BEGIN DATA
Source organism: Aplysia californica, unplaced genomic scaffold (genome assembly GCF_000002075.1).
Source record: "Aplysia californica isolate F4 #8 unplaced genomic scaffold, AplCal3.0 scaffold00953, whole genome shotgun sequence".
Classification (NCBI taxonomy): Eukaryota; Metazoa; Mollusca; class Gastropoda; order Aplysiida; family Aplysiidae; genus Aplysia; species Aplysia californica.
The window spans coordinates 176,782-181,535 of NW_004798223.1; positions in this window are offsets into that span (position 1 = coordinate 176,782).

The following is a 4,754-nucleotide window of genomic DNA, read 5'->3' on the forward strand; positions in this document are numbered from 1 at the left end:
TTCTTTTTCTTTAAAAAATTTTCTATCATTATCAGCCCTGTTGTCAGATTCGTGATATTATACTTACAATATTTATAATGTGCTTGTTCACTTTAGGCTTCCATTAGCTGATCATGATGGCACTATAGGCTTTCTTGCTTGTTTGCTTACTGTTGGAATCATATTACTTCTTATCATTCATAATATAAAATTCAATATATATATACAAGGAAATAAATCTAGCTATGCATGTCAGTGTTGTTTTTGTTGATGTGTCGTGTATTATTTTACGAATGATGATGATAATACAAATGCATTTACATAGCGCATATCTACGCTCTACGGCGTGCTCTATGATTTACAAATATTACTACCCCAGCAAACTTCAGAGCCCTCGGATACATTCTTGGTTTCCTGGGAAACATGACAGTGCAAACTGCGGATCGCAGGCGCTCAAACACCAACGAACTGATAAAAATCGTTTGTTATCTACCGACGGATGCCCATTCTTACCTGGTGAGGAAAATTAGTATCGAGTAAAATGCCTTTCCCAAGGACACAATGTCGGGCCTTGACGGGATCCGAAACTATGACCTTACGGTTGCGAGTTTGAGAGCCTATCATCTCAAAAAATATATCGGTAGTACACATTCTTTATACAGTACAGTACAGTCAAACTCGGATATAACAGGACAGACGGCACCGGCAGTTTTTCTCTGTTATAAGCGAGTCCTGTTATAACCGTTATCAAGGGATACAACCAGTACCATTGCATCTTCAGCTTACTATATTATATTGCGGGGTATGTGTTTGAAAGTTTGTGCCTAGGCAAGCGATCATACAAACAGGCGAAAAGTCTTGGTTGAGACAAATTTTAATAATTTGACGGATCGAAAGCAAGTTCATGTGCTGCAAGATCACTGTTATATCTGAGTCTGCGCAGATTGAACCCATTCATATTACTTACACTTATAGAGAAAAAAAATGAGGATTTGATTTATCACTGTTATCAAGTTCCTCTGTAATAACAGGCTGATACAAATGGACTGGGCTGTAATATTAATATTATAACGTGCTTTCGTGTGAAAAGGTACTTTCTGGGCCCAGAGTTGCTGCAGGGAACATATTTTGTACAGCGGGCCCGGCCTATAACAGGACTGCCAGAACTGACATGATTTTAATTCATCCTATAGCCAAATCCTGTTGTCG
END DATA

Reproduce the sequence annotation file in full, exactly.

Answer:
Source organism: Aplysia californica, unplaced genomic scaffold (genome assembly GCF_000002075.1).
Source record: "Aplysia californica isolate F4 #8 unplaced genomic scaffold, AplCal3.0 scaffold00953, whole genome shotgun sequence".
Classification (NCBI taxonomy): Eukaryota; Metazoa; Mollusca; class Gastropoda; order Aplysiida; family Aplysiidae; genus Aplysia; species Aplysia californica.
The window spans coordinates 176,782-181,535 of NW_004798223.1; positions in this window are offsets into that span (position 1 = coordinate 176,782).

The following is a 4,754-nucleotide window of genomic DNA, read 5'->3' on the forward strand; positions in this document are numbered from 1 at the left end:
TTCTTTTTCTTTAAAAAATTTTCTATCATTATCAGCCCTGTTGTCAGATTCGTGATATTATACTTACAATATTTATAATGTGCTTGTTCACTTTAGGCTTCCATTAGCTGATCATGATGGCACTATAGGCTTTCTTGCTTGTTTGCTTACTGTTGGAATCATATTACTTCTTATCATTCATAATATAAAATTCAATATATATATACAAGGAAATAAATCTAGCTATGCATGTCAGTGTTGTTTTTGTTGATGTGTCGTGTATTATTTTACGAATGATGATGATAATACAAATGCATTTACATAGCGCATATCTACGCTCTACGGCGTGCTCTATGATTTACAAATATTACTACCCCAGCAAACTTCAGAGCCCTCGGATACATTCTTGGTTTCCTGGGAAACATGACAGTGCAAACTGCGGATCGCAGGCGCTCAAACACCAACGAACTGATAAAAATCGTTTGTTATCTACCGACGGATGCCCATTCTTACCTGGTGAGGAAAATTAGTATCGAGTAAAATGCCTTTCCCAAGGACACAATGTCGGGCCTTGACGGGATCCGAAACTATGACCTTACGGTTGCGAGTTTGAGAGCCTATCATCTCAAAAAATATATCGGTAGTACACATTCTTTATACAGTACAGTACAGTCAAACTCGGATATAACAGGACAGACGGCACCGGCAGTTTTTCTCTGTTATAAGCGAGTCCTGTTATAACCGTTATCAAGGGATACAACCAGTACCATTGCATCTTCAGCTTACTATATTATATTGCGGGGTATGTGTTTGAAAGTTTGTGCCTAGGCAAGCGATCATACAAACAGGCGAAAAGTCTTGGTTGAGACAAATTTTAATAATTTGACGGATCGAAAGCAAGTTCATGTGCTGCAAGATCACTGTTATATCTGAGTCTGCGCAGATTGAACCCATTCATATTACTTACACTTATAGAGAAAAAAAATGAGGATTTGATTTATCACTGTTATCAAGTTCCTCTGTAATAACAGGCTGATACAAATGGACTGGGCTGTAATATTAATATTATAACGTGCTTTCGTGTGAAAAGGTACTTTCTGGGCCCAGAGTTGCTGCAGGGAACATATTTTGTACAGCGGGCCCGGCCTATAACAGGACTGCCAGAACTGACATGATTTTAATTCATCCTATAGCCAAATCCTGTTGTCG